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Author Topic: 'Latins' in England  (Read 13336 times)

David Cowley

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Re: 'Latins' in England
« Reply #15 on: March 07, 2011, 04:06:32 PM »
Quote: 'The term 'Celt' can be meaningfully applied to a certain type of design, but used, without qualification, to denote a group of people is otherwise a meaningless term.'
Celtic is completely accepted as a linguistic term (the Celtic languages) and I think is fine when used of people whole speak a Celtic language, or whose recent forebears did so. Maybe a bit more complicated when individual preferences for identifying with not-so-recent forebears is taken into account, but that's not the issue in this discussion. Having said all that, I tend to think that Britons or Romano-Britons are more concise terms for the context mentioned. They'd have spoken Late British/ early Welsh by and large, but we don't know how far the process of Latinisation had gone; in SE Britain, scene of the early AS settlements, that lack of knowledge of the situation is particularly frustrating.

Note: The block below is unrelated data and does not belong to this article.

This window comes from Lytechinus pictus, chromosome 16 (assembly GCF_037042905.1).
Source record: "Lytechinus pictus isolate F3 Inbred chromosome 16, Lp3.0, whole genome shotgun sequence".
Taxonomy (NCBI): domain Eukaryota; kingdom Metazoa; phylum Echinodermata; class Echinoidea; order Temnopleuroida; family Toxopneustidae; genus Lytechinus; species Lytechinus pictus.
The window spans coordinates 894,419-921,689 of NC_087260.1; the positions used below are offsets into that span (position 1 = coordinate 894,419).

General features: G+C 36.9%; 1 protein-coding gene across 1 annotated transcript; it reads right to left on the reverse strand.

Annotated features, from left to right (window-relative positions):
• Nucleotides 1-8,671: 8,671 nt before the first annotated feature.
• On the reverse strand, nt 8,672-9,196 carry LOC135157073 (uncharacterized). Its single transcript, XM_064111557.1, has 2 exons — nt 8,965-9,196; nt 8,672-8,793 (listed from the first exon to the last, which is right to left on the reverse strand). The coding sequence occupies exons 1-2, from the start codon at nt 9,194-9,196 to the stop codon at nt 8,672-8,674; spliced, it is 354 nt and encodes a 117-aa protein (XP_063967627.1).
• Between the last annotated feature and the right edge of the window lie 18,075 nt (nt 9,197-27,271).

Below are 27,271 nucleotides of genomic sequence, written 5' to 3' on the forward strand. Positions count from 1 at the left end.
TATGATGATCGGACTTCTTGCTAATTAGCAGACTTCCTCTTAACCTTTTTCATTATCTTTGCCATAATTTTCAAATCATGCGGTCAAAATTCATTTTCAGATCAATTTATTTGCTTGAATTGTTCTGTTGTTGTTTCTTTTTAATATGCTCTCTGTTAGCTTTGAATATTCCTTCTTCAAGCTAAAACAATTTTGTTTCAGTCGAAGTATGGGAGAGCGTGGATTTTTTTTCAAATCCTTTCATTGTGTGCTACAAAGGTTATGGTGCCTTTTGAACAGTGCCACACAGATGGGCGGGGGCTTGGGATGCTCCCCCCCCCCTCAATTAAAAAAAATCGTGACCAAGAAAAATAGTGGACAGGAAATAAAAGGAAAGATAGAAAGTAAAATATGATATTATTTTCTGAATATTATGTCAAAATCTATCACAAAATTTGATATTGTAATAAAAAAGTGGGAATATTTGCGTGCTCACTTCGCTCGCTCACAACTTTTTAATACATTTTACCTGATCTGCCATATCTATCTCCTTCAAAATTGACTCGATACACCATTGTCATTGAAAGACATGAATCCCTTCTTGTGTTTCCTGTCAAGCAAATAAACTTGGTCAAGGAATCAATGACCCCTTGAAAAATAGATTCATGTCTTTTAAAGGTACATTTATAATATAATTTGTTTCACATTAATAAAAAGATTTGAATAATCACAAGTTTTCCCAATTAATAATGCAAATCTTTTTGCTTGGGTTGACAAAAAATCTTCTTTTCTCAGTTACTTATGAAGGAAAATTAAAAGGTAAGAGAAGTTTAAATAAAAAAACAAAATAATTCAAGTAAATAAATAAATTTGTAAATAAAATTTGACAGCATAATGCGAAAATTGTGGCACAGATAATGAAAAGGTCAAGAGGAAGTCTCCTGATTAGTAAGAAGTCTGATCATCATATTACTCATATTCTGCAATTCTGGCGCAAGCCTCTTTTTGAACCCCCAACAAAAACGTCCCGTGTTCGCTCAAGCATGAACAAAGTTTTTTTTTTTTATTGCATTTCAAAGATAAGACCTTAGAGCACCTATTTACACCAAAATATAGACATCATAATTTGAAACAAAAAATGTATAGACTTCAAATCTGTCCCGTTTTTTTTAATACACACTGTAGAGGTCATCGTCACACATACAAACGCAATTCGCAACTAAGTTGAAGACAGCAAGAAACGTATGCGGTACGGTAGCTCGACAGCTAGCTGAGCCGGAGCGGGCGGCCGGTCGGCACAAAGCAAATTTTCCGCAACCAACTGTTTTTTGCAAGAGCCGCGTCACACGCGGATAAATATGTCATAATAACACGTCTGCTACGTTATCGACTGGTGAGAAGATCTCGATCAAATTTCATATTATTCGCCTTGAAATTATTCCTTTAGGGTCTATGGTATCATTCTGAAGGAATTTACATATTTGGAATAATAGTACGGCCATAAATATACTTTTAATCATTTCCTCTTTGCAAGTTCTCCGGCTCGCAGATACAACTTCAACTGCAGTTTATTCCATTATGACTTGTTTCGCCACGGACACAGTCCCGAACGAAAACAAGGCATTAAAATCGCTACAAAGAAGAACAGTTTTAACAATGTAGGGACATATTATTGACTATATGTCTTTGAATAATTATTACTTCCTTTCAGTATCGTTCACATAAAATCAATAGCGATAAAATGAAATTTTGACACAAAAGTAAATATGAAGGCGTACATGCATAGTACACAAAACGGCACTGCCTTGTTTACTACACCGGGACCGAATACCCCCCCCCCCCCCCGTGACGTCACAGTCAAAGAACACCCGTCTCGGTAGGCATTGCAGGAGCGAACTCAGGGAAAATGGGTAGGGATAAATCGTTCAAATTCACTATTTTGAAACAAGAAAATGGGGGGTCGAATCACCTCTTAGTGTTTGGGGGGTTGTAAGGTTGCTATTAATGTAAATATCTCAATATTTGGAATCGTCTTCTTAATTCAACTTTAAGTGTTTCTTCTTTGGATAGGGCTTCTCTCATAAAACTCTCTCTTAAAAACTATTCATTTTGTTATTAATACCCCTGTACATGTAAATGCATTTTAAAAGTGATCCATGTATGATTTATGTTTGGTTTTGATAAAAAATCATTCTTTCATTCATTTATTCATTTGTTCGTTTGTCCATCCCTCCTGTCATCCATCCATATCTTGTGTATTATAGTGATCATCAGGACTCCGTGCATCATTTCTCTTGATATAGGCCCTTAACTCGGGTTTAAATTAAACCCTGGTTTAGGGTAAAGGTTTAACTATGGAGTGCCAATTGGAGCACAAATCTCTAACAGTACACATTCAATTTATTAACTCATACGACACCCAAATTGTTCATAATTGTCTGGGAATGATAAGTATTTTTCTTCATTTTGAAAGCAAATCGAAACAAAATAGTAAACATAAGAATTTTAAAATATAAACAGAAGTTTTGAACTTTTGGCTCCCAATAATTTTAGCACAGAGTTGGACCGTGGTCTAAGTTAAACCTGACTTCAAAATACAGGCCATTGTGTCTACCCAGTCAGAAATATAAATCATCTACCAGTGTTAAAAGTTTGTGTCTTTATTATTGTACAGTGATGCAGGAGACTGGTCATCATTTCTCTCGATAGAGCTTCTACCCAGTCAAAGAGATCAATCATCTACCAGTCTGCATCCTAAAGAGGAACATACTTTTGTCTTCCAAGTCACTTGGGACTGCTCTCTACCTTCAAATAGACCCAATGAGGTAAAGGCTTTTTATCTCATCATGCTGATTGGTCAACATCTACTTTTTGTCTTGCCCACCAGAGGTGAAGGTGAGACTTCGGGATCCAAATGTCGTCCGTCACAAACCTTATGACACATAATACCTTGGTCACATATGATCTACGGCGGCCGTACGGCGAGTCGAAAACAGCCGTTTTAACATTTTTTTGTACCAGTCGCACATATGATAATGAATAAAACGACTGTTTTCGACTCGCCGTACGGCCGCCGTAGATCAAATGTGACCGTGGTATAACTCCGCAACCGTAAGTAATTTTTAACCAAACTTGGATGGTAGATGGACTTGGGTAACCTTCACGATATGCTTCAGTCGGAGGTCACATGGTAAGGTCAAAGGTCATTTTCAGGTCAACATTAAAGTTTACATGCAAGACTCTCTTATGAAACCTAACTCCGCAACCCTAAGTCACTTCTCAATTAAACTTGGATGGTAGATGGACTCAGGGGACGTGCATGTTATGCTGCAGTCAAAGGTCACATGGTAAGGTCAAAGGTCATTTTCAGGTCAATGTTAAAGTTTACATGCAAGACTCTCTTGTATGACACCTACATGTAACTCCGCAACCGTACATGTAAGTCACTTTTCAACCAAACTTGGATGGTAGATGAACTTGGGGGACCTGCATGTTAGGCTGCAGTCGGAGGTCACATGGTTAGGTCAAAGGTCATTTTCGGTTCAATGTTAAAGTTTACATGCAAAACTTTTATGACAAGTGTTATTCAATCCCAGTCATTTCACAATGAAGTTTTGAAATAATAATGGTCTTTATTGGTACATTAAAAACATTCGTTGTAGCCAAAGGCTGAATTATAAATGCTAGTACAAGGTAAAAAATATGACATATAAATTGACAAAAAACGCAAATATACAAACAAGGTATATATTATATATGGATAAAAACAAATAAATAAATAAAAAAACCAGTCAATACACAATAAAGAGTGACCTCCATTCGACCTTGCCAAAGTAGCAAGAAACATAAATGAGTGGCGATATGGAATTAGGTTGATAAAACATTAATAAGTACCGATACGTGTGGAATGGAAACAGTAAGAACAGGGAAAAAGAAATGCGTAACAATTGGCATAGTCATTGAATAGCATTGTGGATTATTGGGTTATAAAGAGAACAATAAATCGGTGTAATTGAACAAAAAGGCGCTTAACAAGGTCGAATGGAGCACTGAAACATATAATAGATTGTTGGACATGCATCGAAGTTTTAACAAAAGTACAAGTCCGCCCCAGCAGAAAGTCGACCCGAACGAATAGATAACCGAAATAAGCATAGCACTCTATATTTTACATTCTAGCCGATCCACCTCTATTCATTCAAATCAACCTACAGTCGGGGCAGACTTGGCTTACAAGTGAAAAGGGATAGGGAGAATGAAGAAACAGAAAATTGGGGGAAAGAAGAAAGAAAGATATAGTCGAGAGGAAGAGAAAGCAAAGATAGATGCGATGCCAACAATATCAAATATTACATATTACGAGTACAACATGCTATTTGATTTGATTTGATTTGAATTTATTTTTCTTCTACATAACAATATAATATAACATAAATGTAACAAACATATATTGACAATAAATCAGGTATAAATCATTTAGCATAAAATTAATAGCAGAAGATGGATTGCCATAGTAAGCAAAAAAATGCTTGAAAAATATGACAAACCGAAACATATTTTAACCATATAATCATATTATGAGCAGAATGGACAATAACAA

peter horn

  • Hlaford
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  • Posts: 365
Re: 'Latins' in England
« Reply #16 on: March 07, 2011, 10:59:07 PM »
My point really was, if someone says they are a celt we do not know, without further qualification, exactly what they mean.
eg are they welsh, irish or a lowland scot liking to think he is a celt.
Ic ∂ær ær wæs
Ic ∂æt ær dyde

Garrett

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Re: 'Latins' in England
« Reply #17 on: March 08, 2011, 06:21:40 AM »

The old English translation of Bede gives the phrase 'boc-leden', or 'book-latin. I think this implies that although it was a lingua franca (sorry!) for churchmen and others across the Christian world, it was recognized to be an academically learned language, rather than a living language learned at the mother's breast...


I don't recall the context here, having read Bede many a long year ago, but the fact that he specifies "book-Latin" and not simply "Latin" - mightn't that rather imply that a difference existed in the types of Latin that were used? In the same way that you might criticise someone's dialect by telling them they should learn "the Queen's English"?